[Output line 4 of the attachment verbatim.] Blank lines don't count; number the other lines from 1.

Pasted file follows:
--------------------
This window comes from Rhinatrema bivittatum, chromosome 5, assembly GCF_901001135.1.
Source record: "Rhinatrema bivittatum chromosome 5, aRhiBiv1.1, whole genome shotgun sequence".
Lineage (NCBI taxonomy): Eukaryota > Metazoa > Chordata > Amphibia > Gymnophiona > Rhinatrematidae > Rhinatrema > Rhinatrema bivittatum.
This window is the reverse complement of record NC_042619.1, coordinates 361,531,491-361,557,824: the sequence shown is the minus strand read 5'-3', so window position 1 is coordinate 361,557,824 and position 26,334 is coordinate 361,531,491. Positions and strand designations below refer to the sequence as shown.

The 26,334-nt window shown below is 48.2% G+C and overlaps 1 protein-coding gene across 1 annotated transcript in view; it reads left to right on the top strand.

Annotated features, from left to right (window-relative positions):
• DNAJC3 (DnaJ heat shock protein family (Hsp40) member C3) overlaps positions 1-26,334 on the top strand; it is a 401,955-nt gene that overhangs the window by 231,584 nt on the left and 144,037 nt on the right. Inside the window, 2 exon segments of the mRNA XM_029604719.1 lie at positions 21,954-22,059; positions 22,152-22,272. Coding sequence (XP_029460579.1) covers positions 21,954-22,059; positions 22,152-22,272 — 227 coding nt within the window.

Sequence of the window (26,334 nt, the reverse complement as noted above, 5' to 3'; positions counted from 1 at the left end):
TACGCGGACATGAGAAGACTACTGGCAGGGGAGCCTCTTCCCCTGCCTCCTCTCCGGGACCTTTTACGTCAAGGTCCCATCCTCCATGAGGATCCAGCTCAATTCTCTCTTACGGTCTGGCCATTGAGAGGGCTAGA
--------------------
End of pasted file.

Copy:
This window is the reverse complement of record NC_042619.1, coordinates 361,531,491-361,557,824: the sequence shown is the minus strand read 5'-3', so window position 1 is coordinate 361,557,824 and position 26,334 is coordinate 361,531,491. Positions and strand designations below refer to the sequence as shown.